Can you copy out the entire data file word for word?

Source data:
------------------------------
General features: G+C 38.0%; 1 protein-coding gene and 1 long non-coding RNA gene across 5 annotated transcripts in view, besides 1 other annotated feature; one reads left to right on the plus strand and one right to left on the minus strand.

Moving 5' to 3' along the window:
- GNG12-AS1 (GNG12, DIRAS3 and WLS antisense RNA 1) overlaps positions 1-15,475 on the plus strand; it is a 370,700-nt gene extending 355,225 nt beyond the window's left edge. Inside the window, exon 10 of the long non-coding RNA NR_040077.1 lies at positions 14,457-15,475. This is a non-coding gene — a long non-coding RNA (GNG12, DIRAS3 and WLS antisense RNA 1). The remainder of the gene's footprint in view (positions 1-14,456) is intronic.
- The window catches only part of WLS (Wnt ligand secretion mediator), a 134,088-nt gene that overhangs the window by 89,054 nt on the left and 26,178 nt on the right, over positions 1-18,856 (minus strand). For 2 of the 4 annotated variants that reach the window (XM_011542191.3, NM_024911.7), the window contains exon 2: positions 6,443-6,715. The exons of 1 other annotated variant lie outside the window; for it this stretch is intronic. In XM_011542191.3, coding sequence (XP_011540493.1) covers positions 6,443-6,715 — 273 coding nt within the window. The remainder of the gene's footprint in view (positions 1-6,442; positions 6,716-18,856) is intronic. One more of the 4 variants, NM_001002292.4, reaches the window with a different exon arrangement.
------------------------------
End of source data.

General features: G+C 38.0%; 1 protein-coding gene and 1 long non-coding RNA gene across 5 annotated transcripts in view, besides 1 other annotated feature; one reads left to right on the plus strand and one right to left on the minus strand.

Moving 5' to 3' along the window:
- GNG12-AS1 (GNG12, DIRAS3 and WLS antisense RNA 1) overlaps positions 1-15,475 on the plus strand; it is a 370,700-nt gene extending 355,225 nt beyond the window's left edge. Inside the window, exon 10 of the long non-coding RNA NR_040077.1 lies at positions 14,457-15,475. This is a non-coding gene — a long non-coding RNA (GNG12, DIRAS3 and WLS antisense RNA 1). The remainder of the gene's footprint in view (positions 1-14,456) is intronic.
- The window catches only part of WLS (Wnt ligand secretion mediator), a 134,088-nt gene that overhangs the window by 89,054 nt on the left and 26,178 nt on the right, over positions 1-18,856 (minus strand). For 2 of the 4 annotated variants that reach the window (XM_011542191.3, NM_024911.7), the window contains exon 2: positions 6,443-6,715. The exons of 1 other annotated variant lie outside the window; for it this stretch is intronic. In XM_011542191.3, coding sequence (XP_011540493.1) covers positions 6,443-6,715 — 273 coding nt within the window. The remainder of the gene's footprint in view (positions 1-6,442; positions 6,716-18,856) is intronic. One more of the 4 variants, NM_001002292.4, reaches the window with a different exon arrangement.